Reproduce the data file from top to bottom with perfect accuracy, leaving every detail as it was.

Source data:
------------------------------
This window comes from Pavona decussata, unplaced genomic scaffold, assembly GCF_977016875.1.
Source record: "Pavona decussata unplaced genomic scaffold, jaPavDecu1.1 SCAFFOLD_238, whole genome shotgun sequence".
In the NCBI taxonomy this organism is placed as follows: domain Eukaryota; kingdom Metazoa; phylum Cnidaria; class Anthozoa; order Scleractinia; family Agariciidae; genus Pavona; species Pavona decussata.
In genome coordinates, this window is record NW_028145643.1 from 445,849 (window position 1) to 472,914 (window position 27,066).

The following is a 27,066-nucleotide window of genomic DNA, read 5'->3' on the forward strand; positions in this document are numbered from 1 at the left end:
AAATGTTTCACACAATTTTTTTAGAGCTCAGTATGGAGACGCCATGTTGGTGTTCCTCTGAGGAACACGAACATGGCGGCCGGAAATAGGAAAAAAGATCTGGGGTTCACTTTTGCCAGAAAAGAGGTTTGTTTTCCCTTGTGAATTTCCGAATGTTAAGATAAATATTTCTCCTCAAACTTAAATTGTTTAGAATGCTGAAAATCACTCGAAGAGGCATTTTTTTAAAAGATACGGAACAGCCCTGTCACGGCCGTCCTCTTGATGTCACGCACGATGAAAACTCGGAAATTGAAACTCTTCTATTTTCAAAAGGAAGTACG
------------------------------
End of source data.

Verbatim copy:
This window comes from Pavona decussata, unplaced genomic scaffold, assembly GCF_977016875.1.
Source record: "Pavona decussata unplaced genomic scaffold, jaPavDecu1.1 SCAFFOLD_238, whole genome shotgun sequence".
In the NCBI taxonomy this organism is placed as follows: domain Eukaryota; kingdom Metazoa; phylum Cnidaria; class Anthozoa; order Scleractinia; family Agariciidae; genus Pavona; species Pavona decussata.
In genome coordinates, this window is record NW_028145643.1 from 445,849 (window position 1) to 472,914 (window position 27,066).

The following is a 27,066-nucleotide window of genomic DNA, read 5'->3' on the forward strand; positions in this document are numbered from 1 at the left end:
AAATGTTTCACACAATTTTTTTAGAGCTCAGTATGGAGACGCCATGTTGGTGTTCCTCTGAGGAACACGAACATGGCGGCCGGAAATAGGAAAAAAGATCTGGGGTTCACTTTTGCCAGAAAAGAGGTTTGTTTTCCCTTGTGAATTTCCGAATGTTAAGATAAATATTTCTCCTCAAACTTAAATTGTTTAGAATGCTGAAAATCACTCGAAGAGGCATTTTTTTAAAAGATACGGAACAGCCCTGTCACGGCCGTCCTCTTGATGTCACGCACGATGAAAACTCGGAAATTGAAACTCTTCTATTTTCAAAAGGAAGTACG